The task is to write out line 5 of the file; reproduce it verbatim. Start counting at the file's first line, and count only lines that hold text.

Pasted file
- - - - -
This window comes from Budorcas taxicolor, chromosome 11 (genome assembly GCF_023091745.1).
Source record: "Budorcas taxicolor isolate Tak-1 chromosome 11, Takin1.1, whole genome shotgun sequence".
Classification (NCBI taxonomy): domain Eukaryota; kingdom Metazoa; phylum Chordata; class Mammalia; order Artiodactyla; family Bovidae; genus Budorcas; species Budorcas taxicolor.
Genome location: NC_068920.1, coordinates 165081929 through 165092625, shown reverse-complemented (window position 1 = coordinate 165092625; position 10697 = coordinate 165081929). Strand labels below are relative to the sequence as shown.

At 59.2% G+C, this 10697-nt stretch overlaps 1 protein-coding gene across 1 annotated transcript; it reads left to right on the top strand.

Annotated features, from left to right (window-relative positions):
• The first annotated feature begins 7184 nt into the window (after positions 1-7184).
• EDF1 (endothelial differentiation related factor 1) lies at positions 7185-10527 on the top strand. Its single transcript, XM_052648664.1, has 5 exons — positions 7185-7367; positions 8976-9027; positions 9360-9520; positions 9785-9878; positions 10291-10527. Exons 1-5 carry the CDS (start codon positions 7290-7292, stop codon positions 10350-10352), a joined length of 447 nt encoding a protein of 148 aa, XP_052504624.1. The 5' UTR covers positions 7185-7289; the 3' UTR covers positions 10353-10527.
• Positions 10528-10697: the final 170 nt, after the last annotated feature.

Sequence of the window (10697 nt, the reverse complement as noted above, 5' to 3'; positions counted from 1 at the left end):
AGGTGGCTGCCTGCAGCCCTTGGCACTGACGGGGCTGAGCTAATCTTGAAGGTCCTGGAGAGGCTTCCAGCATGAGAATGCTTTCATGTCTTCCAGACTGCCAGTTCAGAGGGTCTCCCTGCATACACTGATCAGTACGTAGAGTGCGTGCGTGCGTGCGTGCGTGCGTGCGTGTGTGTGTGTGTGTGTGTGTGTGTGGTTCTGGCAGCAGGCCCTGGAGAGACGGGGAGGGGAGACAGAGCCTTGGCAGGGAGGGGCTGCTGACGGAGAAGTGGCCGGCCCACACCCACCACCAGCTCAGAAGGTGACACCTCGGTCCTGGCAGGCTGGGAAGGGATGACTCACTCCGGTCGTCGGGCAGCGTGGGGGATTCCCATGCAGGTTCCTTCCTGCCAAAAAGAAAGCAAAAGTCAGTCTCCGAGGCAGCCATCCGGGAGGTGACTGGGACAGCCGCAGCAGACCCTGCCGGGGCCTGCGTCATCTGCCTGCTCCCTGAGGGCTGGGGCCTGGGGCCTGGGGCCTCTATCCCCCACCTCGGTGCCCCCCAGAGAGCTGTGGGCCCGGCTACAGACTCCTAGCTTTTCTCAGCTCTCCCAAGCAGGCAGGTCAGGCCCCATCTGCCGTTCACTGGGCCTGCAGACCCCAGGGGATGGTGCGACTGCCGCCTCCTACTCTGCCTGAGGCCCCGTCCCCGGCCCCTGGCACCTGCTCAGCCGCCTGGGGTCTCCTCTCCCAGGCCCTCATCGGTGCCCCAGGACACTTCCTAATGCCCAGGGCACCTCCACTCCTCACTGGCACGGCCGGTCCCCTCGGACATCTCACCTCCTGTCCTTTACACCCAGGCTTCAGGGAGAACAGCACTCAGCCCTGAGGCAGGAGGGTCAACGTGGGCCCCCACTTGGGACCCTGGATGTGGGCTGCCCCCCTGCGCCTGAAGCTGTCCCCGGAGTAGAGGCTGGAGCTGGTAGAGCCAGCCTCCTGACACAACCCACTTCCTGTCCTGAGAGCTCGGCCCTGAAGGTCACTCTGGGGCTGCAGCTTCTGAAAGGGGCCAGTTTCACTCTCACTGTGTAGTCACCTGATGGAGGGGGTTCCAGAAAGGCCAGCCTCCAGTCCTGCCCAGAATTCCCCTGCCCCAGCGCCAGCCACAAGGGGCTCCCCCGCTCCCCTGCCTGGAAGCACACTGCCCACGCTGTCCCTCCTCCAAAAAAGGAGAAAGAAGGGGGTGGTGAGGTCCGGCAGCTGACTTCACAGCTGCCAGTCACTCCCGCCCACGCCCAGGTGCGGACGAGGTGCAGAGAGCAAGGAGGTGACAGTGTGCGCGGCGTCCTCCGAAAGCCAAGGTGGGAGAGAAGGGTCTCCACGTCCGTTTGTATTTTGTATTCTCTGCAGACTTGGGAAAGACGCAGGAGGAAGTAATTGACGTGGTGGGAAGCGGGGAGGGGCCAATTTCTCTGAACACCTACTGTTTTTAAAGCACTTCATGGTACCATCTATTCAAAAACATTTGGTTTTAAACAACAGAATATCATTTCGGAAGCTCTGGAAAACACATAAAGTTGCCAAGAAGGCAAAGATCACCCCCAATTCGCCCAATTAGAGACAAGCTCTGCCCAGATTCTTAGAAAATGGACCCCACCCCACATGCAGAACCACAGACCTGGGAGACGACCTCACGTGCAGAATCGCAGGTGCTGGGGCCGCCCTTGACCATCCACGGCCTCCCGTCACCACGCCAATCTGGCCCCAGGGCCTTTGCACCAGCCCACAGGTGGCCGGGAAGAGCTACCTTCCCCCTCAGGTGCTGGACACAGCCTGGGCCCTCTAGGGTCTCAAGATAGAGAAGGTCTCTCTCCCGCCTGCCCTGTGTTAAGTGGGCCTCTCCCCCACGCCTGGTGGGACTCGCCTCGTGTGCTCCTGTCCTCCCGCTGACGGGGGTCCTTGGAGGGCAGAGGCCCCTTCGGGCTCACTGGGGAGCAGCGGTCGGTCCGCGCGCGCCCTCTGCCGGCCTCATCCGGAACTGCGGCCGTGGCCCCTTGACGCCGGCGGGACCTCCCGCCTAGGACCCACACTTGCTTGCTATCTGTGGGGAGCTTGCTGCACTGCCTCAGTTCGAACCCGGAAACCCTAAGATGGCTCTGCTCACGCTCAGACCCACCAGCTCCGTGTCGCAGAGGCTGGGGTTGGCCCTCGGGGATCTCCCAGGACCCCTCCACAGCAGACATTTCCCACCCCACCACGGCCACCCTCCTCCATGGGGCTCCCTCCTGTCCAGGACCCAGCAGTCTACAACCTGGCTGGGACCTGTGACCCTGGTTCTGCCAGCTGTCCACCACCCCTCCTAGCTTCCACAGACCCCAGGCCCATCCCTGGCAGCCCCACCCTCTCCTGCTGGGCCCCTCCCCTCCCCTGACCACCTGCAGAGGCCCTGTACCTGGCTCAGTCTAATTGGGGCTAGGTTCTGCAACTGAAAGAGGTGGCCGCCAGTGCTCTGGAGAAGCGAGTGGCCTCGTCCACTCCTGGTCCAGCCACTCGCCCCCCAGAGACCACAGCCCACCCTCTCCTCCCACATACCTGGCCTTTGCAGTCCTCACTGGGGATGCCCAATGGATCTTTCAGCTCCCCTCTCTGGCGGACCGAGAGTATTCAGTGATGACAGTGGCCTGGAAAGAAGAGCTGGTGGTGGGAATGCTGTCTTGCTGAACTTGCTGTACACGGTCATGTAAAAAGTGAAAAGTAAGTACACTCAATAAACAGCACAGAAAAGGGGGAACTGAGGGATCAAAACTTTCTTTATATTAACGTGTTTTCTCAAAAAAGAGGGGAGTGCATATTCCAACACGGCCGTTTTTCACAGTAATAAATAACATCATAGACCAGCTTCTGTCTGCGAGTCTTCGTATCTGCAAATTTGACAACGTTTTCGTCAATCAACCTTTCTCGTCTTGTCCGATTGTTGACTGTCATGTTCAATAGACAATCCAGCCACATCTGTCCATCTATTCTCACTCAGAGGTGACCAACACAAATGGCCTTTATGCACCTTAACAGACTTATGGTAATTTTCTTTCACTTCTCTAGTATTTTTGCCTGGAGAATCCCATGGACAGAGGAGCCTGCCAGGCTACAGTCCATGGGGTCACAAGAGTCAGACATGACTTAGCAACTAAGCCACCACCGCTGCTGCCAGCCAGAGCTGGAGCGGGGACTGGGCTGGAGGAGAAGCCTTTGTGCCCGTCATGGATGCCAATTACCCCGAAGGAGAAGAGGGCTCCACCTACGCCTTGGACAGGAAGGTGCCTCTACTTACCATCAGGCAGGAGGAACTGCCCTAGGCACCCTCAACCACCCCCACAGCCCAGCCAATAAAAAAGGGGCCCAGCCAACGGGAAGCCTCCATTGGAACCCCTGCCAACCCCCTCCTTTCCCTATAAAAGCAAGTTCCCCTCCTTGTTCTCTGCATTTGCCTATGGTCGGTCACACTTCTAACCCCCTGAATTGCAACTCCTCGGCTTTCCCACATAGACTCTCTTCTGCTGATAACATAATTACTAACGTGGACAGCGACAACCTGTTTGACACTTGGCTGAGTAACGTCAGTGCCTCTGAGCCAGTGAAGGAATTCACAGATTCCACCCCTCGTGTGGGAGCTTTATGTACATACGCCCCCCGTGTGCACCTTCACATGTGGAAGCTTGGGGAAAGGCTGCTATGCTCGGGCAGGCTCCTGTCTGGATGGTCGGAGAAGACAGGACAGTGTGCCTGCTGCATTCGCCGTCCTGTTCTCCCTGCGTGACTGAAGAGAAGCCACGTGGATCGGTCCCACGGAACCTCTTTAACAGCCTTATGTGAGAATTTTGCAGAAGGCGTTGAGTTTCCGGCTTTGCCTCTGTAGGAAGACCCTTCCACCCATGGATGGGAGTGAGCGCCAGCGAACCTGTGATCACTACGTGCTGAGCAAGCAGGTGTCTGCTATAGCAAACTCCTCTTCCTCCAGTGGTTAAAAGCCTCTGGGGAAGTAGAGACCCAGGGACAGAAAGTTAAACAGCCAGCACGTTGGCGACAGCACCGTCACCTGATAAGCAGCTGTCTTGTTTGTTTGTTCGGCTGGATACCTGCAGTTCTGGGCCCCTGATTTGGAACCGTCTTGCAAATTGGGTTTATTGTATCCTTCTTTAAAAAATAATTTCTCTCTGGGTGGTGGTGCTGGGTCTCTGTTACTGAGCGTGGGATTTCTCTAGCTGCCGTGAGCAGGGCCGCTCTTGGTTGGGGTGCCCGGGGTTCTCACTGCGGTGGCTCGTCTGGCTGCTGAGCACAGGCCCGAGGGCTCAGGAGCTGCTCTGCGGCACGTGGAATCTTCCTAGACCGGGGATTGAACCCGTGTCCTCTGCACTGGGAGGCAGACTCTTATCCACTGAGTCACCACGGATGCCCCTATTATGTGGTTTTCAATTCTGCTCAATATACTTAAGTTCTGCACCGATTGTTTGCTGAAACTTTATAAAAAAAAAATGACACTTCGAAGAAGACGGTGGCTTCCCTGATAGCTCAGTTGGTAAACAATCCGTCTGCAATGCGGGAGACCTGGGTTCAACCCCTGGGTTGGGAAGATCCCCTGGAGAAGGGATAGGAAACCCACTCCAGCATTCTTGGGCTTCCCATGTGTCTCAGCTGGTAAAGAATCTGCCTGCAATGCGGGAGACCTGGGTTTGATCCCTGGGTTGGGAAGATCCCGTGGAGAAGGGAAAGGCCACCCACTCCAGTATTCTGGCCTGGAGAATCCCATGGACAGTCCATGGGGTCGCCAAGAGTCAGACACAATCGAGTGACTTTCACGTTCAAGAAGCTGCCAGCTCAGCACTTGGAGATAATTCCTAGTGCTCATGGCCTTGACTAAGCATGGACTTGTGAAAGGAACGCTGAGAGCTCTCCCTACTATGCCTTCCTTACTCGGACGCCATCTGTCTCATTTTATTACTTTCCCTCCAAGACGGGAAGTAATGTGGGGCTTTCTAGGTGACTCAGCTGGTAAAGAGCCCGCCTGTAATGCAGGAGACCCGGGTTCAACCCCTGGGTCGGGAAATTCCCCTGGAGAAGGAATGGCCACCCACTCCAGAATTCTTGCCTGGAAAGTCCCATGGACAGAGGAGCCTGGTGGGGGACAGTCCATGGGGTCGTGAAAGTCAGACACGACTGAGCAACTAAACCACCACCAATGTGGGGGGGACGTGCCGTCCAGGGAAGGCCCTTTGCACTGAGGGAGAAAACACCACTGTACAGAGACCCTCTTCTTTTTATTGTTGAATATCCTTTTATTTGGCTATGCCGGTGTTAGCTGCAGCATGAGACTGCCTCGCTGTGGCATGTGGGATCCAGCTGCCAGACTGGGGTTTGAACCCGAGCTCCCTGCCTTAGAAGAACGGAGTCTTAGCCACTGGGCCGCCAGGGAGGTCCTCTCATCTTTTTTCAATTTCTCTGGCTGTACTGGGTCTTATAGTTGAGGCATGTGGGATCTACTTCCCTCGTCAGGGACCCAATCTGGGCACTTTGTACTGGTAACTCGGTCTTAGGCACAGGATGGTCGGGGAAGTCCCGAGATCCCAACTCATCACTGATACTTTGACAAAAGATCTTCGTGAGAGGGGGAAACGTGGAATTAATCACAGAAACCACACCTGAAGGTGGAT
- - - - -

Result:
At 59.2% G+C, this 10697-nt stretch overlaps 1 protein-coding gene across 1 annotated transcript; it reads left to right on the top strand.